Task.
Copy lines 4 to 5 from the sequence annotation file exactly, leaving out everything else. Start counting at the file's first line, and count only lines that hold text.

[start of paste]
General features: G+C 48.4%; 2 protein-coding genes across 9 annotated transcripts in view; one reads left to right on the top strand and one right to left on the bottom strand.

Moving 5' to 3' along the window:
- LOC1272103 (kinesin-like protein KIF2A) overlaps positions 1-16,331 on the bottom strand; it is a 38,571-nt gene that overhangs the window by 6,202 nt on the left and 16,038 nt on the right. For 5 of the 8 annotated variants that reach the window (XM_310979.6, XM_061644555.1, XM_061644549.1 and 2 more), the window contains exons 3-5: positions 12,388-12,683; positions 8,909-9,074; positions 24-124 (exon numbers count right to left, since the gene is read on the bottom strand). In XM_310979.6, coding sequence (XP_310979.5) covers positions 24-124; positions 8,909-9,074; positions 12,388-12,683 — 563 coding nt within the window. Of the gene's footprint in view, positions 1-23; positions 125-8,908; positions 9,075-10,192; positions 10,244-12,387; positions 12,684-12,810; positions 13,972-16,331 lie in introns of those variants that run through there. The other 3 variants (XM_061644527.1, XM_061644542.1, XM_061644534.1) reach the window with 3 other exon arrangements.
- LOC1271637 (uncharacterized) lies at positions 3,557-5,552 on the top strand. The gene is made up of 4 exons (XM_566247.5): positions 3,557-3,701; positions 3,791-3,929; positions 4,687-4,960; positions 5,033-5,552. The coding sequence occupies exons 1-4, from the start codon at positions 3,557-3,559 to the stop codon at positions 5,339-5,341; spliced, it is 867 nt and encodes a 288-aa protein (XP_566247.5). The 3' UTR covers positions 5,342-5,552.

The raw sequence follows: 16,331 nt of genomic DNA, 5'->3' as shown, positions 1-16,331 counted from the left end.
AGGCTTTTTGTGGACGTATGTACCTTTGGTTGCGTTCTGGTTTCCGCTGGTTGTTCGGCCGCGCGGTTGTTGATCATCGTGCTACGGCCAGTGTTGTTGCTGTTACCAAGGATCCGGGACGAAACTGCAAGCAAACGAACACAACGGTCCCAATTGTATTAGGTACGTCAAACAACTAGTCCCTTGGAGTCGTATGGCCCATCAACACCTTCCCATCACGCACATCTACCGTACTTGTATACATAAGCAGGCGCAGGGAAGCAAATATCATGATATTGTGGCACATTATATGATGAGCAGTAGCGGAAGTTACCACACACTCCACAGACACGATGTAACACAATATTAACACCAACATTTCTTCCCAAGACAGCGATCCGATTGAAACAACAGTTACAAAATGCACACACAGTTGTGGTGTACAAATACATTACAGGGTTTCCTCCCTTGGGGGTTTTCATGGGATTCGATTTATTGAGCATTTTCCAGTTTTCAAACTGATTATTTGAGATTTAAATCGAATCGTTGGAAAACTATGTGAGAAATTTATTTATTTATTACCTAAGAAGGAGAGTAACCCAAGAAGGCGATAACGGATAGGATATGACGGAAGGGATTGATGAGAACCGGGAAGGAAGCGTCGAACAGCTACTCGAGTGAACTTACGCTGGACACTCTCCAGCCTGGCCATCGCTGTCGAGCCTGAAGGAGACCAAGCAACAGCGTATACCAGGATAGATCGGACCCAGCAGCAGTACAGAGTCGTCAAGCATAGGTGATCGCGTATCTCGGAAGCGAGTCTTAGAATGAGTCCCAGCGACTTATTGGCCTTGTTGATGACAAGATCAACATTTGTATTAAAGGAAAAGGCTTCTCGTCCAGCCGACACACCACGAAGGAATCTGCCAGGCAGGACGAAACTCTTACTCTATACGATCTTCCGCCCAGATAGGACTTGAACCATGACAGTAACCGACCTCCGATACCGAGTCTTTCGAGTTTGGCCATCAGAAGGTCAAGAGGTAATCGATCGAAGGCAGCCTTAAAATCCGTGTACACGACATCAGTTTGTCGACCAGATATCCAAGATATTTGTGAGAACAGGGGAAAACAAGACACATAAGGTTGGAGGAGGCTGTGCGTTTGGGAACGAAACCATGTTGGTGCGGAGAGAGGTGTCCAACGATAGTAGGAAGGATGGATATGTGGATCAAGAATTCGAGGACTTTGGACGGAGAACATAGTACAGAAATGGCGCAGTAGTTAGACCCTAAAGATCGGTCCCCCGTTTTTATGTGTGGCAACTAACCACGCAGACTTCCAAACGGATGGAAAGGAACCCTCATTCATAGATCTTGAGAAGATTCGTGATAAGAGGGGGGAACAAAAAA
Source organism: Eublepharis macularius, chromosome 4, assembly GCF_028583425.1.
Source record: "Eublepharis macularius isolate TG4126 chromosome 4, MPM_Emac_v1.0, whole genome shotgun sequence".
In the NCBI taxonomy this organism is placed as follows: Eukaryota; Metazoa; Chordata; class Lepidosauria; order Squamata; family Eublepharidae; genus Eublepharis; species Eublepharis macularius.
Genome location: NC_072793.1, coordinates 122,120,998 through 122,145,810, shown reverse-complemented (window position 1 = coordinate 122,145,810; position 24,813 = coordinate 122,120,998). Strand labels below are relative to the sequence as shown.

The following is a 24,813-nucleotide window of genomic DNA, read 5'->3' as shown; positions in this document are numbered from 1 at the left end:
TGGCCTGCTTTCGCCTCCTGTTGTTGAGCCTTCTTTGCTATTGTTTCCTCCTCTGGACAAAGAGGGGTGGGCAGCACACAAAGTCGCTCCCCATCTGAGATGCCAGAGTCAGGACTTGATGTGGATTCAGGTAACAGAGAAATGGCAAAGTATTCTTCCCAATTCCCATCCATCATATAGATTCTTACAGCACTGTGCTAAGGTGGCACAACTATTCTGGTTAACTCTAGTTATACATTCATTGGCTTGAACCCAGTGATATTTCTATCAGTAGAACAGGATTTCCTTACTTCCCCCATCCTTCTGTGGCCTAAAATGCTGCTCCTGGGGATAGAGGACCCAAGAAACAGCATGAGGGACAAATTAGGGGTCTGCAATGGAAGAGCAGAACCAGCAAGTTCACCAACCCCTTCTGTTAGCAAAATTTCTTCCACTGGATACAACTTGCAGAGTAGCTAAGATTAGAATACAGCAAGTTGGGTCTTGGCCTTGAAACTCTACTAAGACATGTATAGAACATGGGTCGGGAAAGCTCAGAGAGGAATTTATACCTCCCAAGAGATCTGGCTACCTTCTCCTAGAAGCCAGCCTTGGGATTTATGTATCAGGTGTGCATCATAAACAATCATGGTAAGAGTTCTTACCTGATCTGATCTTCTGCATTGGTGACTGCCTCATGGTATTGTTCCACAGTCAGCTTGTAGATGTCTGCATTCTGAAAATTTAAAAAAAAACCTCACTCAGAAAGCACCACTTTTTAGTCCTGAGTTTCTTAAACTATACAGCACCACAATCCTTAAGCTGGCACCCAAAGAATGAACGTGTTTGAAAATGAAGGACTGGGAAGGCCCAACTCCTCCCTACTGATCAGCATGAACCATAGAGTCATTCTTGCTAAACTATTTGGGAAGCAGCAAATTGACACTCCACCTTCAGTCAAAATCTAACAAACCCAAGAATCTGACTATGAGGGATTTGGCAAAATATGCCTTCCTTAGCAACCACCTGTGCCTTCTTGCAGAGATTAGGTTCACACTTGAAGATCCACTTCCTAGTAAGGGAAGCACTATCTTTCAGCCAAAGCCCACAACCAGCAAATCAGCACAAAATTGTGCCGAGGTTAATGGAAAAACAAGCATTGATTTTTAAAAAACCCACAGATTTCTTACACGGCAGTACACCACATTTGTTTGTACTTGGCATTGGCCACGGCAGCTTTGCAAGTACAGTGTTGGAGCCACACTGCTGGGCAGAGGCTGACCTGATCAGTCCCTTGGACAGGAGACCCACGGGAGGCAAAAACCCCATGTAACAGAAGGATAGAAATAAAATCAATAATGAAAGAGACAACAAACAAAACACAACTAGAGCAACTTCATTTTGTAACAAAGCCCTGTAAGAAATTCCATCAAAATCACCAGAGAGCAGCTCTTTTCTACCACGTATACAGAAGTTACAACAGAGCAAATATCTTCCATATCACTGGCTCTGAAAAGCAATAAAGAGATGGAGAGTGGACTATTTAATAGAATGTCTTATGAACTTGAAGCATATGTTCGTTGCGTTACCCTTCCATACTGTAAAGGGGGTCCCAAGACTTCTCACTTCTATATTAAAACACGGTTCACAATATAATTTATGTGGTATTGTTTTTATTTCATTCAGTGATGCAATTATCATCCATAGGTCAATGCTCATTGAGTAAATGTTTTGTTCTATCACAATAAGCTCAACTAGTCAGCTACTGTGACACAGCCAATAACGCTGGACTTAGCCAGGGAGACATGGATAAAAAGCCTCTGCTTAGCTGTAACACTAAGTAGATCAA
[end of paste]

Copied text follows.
- LOC1271637 (uncharacterized) lies at positions 3,557-5,552 on the top strand. The gene is made up of 4 exons (XM_566247.5): positions 3,557-3,701; positions 3,791-3,929; positions 4,687-4,960; positions 5,033-5,552. The coding sequence occupies exons 1-4, from the start codon at positions 3,557-3,559 to the stop codon at positions 5,339-5,341; spliced, it is 867 nt and encodes a 288-aa protein (XP_566247.5). The 3' UTR covers positions 5,342-5,552.

The raw sequence follows: 16,331 nt of genomic DNA, 5'->3' as shown, positions 1-16,331 counted from the left end.